Is 3D printing progress (the one you check on the display of a 3D printer) linear or not?

By linear I mean that equal differences in percentual progress will take the same clock time.

  • 6
    $\begingroup$ Depends on the printer. Probably usually not. Programmers are very lazy (source: am programmer.) It's harder to make the progress bar properly linear, so most of them won't bother. $\endgroup$ Jun 5, 2023 at 16:56
  • $\begingroup$ On some printers it's just percentage of layers printed. So if your part has wide portion on the bottom and thin on top, the progress will be very non-linear. $\endgroup$
    – floppydisk
    Jun 7, 2023 at 12:21
  • $\begingroup$ Or sometimes it's a percentage of the instructions in the source file that have been run. Of course, they don't all take the same amount of time... $\endgroup$ Jun 7, 2023 at 14:36

4 Answers 4


There are lots of ways in which one could interpret this question, but in pretty much all senses I would say no, the progress is not "linear", unless you're talking about a progress bar whose values were computed based on a detailed computation to predict times.

Progress is not linear because different moves the printer makes take different amounts of time. Some may be performed fast, others slow. Even if you requested everything (travel, perimeters, infill, solid fill, etc.) to take place at the same speed, they would still take different amounts of time, because physics. Just like your car doesn't immediately start and stay at 65 MPH just because the highway speed limit is 65, the printer does not immediately start and stay at the requested speed. It has to speed up and slow down gradually (accelerate/decelerate), both from stops and when entering/leaving curves.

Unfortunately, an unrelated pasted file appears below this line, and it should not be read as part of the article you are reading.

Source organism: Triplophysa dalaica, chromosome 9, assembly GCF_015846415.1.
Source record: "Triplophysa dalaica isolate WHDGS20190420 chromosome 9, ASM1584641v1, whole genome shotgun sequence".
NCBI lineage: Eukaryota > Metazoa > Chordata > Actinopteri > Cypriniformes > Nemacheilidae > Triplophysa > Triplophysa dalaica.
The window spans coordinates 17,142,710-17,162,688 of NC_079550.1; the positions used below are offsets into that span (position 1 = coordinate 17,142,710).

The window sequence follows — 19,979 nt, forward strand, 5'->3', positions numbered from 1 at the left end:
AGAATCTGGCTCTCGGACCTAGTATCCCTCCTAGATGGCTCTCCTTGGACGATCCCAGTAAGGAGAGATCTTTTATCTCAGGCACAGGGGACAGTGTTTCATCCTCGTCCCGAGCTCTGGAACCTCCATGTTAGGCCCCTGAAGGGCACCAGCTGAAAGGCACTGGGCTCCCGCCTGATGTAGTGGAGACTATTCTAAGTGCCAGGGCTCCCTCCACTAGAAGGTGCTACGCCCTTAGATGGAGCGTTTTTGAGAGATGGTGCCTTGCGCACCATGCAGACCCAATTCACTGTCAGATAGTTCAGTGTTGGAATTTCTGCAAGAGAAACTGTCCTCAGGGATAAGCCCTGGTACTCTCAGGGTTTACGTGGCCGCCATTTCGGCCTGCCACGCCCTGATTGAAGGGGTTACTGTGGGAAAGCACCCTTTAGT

As a result, portions of the print with lots of detail take a lot longer than portions with mostly long, straight or almost-straight lines.

On top of that, for the print process itself to look "perceptually linear", you'd need a similar amount of time to be spent in each layer. However, some layers take a lot more time just by virtue of the amount of material in the, even if detail weren't an issue.

  • 1
    $\begingroup$ Thank you for the answer. It clarified the issue for me, my experience with my printer was not sufficient to tell either way and it felt silly to run a print just to find out. I guess I don't really understand what the progress bar measures exactly. Anyway, now it makes more sense why it seems to be stuck in a certain percentage for a long time. $\endgroup$ Jun 5, 2023 at 3:47
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    $\begingroup$ Funnily enough, "portions of the print with lots of detail" might just make the progress bar progress a lot faster than portions with just straight line since some firmwares use the amount of lines of code to calculate progress and curves have lots of individual segments. So there's really no safe answer without using plugins that calculate the duration on each line / layer. $\endgroup$
    – towe
    Jun 5, 2023 at 8:09

If you are using a resin DLP 3D printer. (The kind that projects the entire mask in one instance).

Then 3D printing progress is linear (except for the first layers which are cured for longer).